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facebook-cover-4.27.15 Divorce Agreement
When you have a divorce agreement or uncontested divorce in Houston, this means that there is no dispute over who gets what.  This can save both time and money for the husband and wife.  You start by filing an original “Petition for Divorce”.  This would be filed in the courthouse of the county in which you reside in Houston, Texas we file at 201 Caroline in the new civil courts buildings.  The petition with no children looks like form below:

NO. _____________________

IN   THE MATTER OF

§

IN   THE DISTRICT COURT
THE   MARRIAGE OF

§

§

§

_______TH   JUDICIAL DISTRICT

§

§

HARRIS   COUNTY, TEXAS

    ORIGINAL PETITION FOR DIVORCE

1.         Discovery Level

Discovery in this case is intended to be conducted under level 2 of rule 190 of the Texas Rules of Civil Procedure.

2.         Parties

This suit is brought by , Petitioner. .

is Respondent.

3.         Domicile

Petitioner has been a domiciliary of Texas for the preceding six-month period and a resident of this county for the preceding ninety-day period.

4.         Service

No service on Respondent is necessary at this time.

5.         Protective Order Statement

No protective order under title 4 of the Texas Family Code is in effect, and no application for a protective order is pending with regard to the parties to this suit.

6.         Dates of Marriage and Separation

The parties were married on or about January and ceased to live together as husband and wife on or about January .

7.         Grounds for Divorce

The marriage has become insupportable because of discord or conflict of personalities between Petitioner and Respondent that destroys the legitimate ends of the marriage relationship and prevents any reasonable expectation of reconciliation.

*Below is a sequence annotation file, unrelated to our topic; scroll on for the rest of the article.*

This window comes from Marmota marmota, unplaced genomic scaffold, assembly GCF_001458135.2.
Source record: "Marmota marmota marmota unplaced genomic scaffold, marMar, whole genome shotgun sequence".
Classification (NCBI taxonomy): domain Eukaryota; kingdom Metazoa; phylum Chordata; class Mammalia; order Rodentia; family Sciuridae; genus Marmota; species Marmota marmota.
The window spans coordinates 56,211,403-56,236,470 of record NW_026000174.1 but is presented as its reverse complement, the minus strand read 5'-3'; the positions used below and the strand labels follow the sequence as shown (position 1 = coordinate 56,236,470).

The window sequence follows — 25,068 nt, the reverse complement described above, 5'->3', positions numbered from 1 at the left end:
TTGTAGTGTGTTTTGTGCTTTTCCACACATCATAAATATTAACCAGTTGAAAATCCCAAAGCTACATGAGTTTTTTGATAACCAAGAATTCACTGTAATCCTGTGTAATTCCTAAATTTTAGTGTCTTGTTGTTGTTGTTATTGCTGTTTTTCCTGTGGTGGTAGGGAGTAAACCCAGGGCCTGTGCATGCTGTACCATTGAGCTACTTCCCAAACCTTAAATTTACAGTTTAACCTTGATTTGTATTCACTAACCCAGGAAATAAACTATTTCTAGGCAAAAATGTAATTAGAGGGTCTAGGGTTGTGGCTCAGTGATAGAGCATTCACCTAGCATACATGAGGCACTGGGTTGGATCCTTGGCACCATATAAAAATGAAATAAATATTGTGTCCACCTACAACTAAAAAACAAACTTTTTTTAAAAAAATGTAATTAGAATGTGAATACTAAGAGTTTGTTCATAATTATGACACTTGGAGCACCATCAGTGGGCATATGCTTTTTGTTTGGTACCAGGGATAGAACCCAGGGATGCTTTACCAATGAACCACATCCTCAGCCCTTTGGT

8.         Children of the Marriage

There is no child under eighteen years of age or otherwise entitled to support who was born or adopted of this marriage, and none is expected.

9.         Division of Community Property

Petitioner believes Petitioner and Respondent will enter into an agreement for the division of their estate.  If such an agreement is made, Petitioner requests the Court to approve the agreement and divide their estate in a manner consistent with the agreement.  If such an agreement is not made, Petitioner requests the Court to divide their estate in a manner that the Court deems just and right, as provided by law.

10.       Separate Property

Petitioner owns certain separate property that is not part of the community estate of the parties, and Petitioner requests the Court to confirm that separate property as Petitioner’s separate property and estate.

11.       Prayer

Petitioner prays that citation and notice issue as required by law and that the Court grant a divorce and all other relief requested in this petition.

Petitioner prays for general relief.

Respectfully submitted,

Once you file the case, you then then to prepare the final decree of divorce and waiver to prove up your “divorce agreement.”

Divorce Agreement Houston Texas also would be applicable to the following communities within the greater Houston, Texas Area:

Baytown, Bellaire, Bunker Hill, Deer Park, Friendswood, Galena Park, Humble, Jacinto City, Katy, La Porte, Pasadena, Tomball, West University, Cypress, Crosby, Woodlands, Denver Harbor, Spring & The Woodlands, Spring, Stafford, Sugarland, Galveston, Missouri City, Richmond, & Alief

Texas has sixty day waiting period for which you must wait to prove up your divorce agreement.  After this 60 days, the court requires that the petitioner appear once in court to answer several questions about the dissolution of the marriage.  Once you make the court appearance, Judge typically signs that same day, then your case become indexed in the county records and is considered final 30 days after judge signs the order.  This is due to the ability of a party to file a motion for new trial within the day window.

About the Author

Michael Busby Jr. is a divorce and family law attorney who practices in Harris County Texas and the counties that surround Harris County. He has been in practice for over 10 years and has tried over 100 cases.  He is familiar with the policy and procedures of the Houston Texas Divorce Courts.   Our office is open until 8:30 p.m. on Wednesdays and Saturday from 9 a.m. to 1 p.m. for working folks.  Please call with your family law or divorce questions for contested divorce Houston Texas.

Michael Busby Jr.

2909 Hillcroft Suite 350

Houston, Texas 77057

(713) 974-1151

Visit me on the web at www.busby-lee.com